COMMONWEALTH OF PENNSYLVANIA v. JAWAYNE BROWN

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Supreme Court of Pennsylvania.

COMMONWEALTH OF PENNSYLVANIA, Appellant v. JAWAYNE K. BROWN, Appellee

COMMONWEALTH OF PENNSYLVANIA, Appellant v. RICHARD BROWN, Appellee

COMMONWEALTH OF PENNSYLVANIA, Appellant v. AQUIL BOND, Appellee

J-57A-2017

Decided: February 21, 2018

CONCURRING STATEMENT

I agree with the decision to dismiss the Commonwealth's appeal as improvidently granted. As today's order leaves standing the Superior Court's ruling which dismissed serious homicide and related charges, I find it prudent to explain my reasons for joining the per curiam order.

The Commonwealth presented the following two issues in its petition for allowance of appeal to this Court:

1. Should a [Commonwealth v. Smith, 615 A.2d 321 (Pa. 1992)] claim [1] require a factual finding, by the original trial judge or based on further testimony, that the prosecutor not only engaged in egregious misconduct but did so with the intent to deny a fair trial?

2. Did the Superior Court err in overruling the trial judge and holding that the prosecutor's actions were misconduct requiring a new trial?

We denied review of the Commonwealth's second question but granted review of the first question, revising it as follows:

Should a claim barring retrial on the basis of double jeopardy pursuant to [Smith], require factual findings made by the original trial judge, or a hearing based on further testimony, regarding the intent of the prosecutor?

Commonwealth v. Brown, 167 A.3d 703 (Pa. 2017). The Commonwealth's subsequently filed brief contains four sub-issues, two of which were not implicated in the question accepted for review.2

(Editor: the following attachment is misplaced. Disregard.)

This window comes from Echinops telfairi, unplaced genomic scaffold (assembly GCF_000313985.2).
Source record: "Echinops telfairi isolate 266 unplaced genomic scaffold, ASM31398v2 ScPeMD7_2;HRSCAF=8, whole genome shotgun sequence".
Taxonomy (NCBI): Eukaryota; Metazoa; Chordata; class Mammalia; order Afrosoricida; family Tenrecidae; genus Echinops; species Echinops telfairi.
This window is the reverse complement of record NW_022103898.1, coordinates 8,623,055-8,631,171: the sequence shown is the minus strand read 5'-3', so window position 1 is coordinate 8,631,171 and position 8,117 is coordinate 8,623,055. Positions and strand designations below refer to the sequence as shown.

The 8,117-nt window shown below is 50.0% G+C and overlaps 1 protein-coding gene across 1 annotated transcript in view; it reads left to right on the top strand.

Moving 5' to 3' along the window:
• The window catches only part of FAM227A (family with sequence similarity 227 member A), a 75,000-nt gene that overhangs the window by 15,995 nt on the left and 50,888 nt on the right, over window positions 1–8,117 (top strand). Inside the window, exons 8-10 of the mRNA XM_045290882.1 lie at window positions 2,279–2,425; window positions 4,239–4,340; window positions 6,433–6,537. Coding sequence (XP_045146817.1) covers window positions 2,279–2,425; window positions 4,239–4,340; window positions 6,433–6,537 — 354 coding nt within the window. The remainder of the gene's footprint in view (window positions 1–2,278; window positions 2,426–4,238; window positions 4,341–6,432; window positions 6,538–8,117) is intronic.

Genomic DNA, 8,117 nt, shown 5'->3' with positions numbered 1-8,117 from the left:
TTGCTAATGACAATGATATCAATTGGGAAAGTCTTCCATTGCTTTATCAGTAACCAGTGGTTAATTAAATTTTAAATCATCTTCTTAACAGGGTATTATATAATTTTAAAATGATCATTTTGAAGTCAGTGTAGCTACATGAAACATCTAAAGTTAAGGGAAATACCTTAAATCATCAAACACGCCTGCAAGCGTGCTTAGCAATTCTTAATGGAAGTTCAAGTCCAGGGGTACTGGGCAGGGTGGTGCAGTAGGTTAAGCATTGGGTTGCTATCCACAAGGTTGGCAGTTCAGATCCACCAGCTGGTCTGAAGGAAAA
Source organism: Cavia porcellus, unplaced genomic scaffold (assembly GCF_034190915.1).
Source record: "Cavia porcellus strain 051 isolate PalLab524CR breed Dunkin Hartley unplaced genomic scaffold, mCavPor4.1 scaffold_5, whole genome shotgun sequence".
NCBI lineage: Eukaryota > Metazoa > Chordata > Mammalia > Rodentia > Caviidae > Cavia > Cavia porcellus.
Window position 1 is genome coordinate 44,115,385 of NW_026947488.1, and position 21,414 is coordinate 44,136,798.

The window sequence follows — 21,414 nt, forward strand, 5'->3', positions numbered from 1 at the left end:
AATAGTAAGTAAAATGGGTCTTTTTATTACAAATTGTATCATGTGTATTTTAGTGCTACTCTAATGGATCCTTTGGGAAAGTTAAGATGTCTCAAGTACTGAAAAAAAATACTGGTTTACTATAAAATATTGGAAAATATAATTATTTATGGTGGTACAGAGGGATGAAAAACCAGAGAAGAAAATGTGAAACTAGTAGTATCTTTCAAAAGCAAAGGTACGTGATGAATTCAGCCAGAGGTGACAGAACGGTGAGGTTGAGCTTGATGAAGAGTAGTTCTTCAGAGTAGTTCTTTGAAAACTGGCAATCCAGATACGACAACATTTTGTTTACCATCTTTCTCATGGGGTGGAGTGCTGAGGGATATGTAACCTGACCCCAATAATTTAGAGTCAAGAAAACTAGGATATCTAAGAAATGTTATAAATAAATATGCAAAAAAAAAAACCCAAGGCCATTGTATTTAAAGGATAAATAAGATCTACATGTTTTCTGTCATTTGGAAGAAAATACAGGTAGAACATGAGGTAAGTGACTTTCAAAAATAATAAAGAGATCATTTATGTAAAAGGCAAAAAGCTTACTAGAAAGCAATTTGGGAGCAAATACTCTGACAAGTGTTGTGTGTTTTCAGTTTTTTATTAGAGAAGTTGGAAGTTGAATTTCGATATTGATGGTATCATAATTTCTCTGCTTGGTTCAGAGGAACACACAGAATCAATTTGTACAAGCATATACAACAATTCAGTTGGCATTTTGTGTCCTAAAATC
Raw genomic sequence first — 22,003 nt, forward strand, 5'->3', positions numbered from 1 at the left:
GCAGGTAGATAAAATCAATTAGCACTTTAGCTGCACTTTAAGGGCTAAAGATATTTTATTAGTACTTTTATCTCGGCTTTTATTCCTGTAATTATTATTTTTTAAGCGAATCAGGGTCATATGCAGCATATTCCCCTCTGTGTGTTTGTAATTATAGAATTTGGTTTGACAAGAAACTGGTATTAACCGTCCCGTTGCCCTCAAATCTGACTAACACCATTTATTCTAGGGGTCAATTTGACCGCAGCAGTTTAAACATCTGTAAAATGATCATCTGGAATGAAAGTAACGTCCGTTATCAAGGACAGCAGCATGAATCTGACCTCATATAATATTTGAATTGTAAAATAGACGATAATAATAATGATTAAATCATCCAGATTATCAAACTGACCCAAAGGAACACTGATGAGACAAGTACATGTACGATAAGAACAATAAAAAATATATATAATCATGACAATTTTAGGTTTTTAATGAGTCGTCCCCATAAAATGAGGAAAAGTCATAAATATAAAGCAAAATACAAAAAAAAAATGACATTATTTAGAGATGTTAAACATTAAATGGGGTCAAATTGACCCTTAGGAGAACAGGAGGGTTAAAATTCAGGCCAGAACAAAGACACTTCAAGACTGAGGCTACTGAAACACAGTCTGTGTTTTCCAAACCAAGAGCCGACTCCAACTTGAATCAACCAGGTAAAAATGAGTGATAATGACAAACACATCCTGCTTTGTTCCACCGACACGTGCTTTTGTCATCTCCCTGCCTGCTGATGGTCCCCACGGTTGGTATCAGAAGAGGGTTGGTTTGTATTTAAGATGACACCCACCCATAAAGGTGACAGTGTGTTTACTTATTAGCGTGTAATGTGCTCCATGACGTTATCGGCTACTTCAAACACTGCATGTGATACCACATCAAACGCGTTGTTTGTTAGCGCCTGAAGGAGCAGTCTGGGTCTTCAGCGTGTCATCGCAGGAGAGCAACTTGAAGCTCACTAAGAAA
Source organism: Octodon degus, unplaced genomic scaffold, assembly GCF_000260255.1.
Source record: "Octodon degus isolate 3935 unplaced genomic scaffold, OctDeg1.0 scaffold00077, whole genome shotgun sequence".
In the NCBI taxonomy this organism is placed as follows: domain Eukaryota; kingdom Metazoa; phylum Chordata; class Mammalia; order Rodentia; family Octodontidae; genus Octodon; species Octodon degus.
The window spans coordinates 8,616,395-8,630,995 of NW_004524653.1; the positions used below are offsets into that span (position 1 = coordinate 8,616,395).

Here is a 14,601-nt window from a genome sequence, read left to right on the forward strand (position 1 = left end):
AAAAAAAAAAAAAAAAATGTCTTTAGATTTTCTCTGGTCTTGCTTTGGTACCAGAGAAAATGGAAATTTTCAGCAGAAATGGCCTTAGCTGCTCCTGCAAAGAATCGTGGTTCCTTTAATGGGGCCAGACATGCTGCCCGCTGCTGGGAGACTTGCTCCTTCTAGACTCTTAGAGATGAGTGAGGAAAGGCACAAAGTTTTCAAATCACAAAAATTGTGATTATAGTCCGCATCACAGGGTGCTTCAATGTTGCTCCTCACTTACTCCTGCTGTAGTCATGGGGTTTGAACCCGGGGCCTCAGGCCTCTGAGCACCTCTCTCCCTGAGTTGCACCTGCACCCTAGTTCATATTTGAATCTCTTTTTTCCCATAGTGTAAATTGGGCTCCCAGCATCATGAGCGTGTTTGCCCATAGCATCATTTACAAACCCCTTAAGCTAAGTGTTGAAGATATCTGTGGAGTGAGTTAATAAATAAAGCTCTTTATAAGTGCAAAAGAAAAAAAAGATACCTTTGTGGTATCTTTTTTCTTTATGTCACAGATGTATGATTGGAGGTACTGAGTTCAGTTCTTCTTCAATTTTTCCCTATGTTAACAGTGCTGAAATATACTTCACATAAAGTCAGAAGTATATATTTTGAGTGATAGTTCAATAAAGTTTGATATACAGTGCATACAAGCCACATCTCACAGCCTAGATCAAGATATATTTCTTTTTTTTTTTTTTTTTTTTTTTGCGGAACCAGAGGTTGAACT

The Commonwealth's remaining two sub-issues were explicitly implicated in the question accepted for review, but the issues were not preserved in the lower courts and are therefore waived. Specifically, the Commonwealth waived the issue of whether Judge Lerner should have transferred the motions to dismiss to Judge Woods-Skipper by failing to object to Judge Lerner's ruling on the motions and failing to request the motions be reassigned to Judge Woods-Skipper. See Pa.R.A.P. 302(a) (“Issues not raised in the lower court are waived and cannot be raised for the first time on appeal.”); Commonwealth v. Smith, 131 A.3d 467, 474 (Pa. 2015) (failure to object in lower court results in waiver). In response to Judge Lerner's hearing the motions, the prosecutor simply observed, “sometimes these cases are then transferred back to the original trial judge, who is still here on the bench. We leave that up to this [c]ourt.” N.T. 8/13/2014 at 10. In my view, this passing comment cannot be construed as an objection.

The Commonwealth's contention on appeal that an evidentiary hearing is necessary for motions to dismiss based on a Smith claim was also waived as the Commonwealth failed to raise it in Superior Court. See Pa.R.A.P. 302(a); Commonwealth v. Shabezz, 166 A.3d 278, 288 n.6 (Pa. 2017) (claims not raised before the Superior Court are waived before this Court). On appeal to the Superior Court, the Commonwealth argued only as follows: (1) egregious prosecutorial misconduct is a requirement under Smith; (2) Judge Lerner erroneously concluded he was bound by the findings of the Superior Court; (3) Judge Lerner erred by failing to transfer the motions to dismiss to Judge Woods-Skipper; and (4) the Superior Court should reconsider its previous finding the trial prosecutor committed misconduct. Accordingly, although this appeal appeared to present significant questions, I am compelled to concur in the decision to dismiss it as improvidently granted.

FOOTNOTES

1.   The Smith Court held double jeopardy protections prohibit a retrial when prosecutorial misconduct was intended to provoke a mistrial motion or deny the defendant a fair trial. 615 A.2d at 325.

2.   The following arguments advanced by the Commonwealth were not implicated in the question accepted for review and are not properly before this Court: (1) Smith requires egregious prosecutorial misconduct; and (2) Judge Lerner improperly relied on the findings of the Superior Court.

JUSTICE DOUGHERTY

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